Investment Executive, an industry journal that’s read by more than 120,000 financial advisors and portfolio managers in Canada, recently warned about a TFSA mistake that thousands of young investors make every year: over-contributing.
“It’s not uncommon for Canadians to over-contribute to their accounts,” the journal noted. “Canadians would be well advised to keep track of their TFSA withdrawals and contributions themselves.”
If you accidentally over-contribute to your TFSA, you will immediately be forced to pay a 1% monthly tax on any excess amount. This can quickly eat into your potential tax savings.
How to avoid over-contributions
Fortunately, it’s easy to avoid this costly mistake. All you have to do is be aware of a few rules and do some basic math.
Annual limits change
The first thing you should know is that there’s an annual limit to contributions. The limit can change from year to year.
From 2009 to 2012, it was set at $5,000. The annual contribution limit was then raised to $5,500 for 2013 and 2014, and then jumped to $10,000 in 2015. From 2016 to 2018, it was reduced to $5,500, only to rise to $6,000 in 2019 and 2020.
You have a lifetime limit
There’s another critical thing that you should know: it’s really your lifetime contribution maximum that matters.
TFSA contribution room rolls over year to year, so if you didn’t contribute in past years, that space is added to this year’s maximum. Contribution space starts to accrue whether or not you’ve formally opened a TFSA.
So in theory, you may be eligible to open a TFSA today and immediately contribute $69,500, the sum of each year’s contribution max since the year the TFSA was first available. Notice I said in theory. That’s because contribution space only begins to accrue on the year of your 18th birthday.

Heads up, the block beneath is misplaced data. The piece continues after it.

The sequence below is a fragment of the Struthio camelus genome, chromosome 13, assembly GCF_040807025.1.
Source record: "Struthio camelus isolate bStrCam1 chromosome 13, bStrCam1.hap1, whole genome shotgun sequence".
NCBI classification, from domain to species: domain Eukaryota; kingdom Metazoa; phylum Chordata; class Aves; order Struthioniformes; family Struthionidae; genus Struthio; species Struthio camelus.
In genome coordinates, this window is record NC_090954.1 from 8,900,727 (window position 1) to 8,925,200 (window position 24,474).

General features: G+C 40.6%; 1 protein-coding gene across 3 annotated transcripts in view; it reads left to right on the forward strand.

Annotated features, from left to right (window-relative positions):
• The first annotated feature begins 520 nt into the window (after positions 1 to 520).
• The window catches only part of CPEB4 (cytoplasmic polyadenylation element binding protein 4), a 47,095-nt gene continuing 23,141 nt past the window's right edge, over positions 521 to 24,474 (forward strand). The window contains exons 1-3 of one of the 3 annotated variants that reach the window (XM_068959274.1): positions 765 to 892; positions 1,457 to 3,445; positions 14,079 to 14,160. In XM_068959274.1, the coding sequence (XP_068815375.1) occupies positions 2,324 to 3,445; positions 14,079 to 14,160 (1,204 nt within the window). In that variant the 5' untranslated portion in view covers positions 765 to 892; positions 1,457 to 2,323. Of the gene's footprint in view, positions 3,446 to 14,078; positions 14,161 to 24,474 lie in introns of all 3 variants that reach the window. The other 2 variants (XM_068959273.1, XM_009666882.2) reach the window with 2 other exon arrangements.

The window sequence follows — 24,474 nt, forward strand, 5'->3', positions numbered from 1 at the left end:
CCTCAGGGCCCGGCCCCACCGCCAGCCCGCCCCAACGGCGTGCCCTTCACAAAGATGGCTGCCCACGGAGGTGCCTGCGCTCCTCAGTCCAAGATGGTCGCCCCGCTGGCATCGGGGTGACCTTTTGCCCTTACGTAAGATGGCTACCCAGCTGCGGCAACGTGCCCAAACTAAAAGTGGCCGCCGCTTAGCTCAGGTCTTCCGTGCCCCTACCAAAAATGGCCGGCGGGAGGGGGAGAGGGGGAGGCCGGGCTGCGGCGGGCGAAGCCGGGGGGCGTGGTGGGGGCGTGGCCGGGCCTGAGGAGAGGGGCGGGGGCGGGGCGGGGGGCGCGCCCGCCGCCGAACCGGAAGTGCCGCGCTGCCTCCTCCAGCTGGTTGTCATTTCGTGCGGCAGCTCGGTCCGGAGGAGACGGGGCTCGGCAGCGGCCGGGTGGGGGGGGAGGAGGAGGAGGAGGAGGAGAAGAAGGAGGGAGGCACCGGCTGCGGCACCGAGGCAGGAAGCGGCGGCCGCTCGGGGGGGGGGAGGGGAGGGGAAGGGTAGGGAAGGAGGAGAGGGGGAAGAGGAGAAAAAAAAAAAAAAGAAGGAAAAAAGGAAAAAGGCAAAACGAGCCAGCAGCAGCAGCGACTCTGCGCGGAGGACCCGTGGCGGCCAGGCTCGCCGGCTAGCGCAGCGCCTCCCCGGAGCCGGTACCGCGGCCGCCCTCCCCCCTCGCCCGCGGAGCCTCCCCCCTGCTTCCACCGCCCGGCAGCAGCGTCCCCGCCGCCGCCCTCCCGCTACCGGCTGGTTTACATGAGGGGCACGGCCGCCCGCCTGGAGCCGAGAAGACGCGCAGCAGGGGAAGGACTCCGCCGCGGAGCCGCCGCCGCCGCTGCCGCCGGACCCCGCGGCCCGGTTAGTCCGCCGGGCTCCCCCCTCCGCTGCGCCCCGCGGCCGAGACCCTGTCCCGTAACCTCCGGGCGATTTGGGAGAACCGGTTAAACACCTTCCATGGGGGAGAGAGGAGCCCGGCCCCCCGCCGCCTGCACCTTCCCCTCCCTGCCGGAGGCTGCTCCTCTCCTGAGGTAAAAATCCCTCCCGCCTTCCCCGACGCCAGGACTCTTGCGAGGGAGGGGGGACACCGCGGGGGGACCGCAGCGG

It’s not uncommon for Canadian’s to assume they can contribute the theoretically maximum lifetime limit of $69,500 as soon as they open a TFSA. In reality, you need to do your own math to calculate your personal lifetime maximum.
If you turned 18 in 2016 for example, you’d sum the annual contribution maximums from 2016 to 2020 to get $28,500. This year, you can’t have accumulated lifetime contributions above that figure without incurring a tax penalty.
Watch your withdrawals
The most common over-contribution mistake, however, deals with the withdrawal rules. According to Investment Executive, this occurs “by withdrawing money and re-contributing within the same year in such a way as to exceed the contribution limit for the year.”
What does that mean?
One of the best parts of a TFSA is the flexibility regarding withdrawals. At any time, for any reason, you can take money out of your TFSA tax-free (in contrast to an RRSP). Even better, these withdrawals add new contribution room for the following year so you can put that money back in (again, in contrast to an RRSP). It’s critical to note that it doesn’t open up new contribution room for the current year.
For example, let’s say you hit your lifetime maximum in early 2020, but toward to end of the year, you take a $1,000 withdrawal for an unexpected expense. Canadians often think they can recontribute the money in the current year. However, your $1,000 in additional contribution space doesn’t occur until next year. If you put any more money into your TFSA in 2020, you’ll be hit with penalties.
Over-contributions are only one factor you should know about with regard to your TFSA, but it pays to familiarize yourself with the rules. If you’re young, spend time pinpointing stocks that can grow your capital for decades at a time. Eventually, these securities can compound your capital into millions of dollars. Just be sure to do the work to find these worthwhile investments.
This article represents the opinion of the writer, who may disagree with the “official” recommendation position of a Motley Fool premium service or advisor. We’re Motley! Questioning an investing thesis — even one of our own — helps us all think critically about investing and make decisions that help us become smarter, happier, and richer, so we sometimes publish articles that may not be in line with recommendations, rankings or other content.
Fool contributor Ryan Vanzo has no position in any stocks mentioned.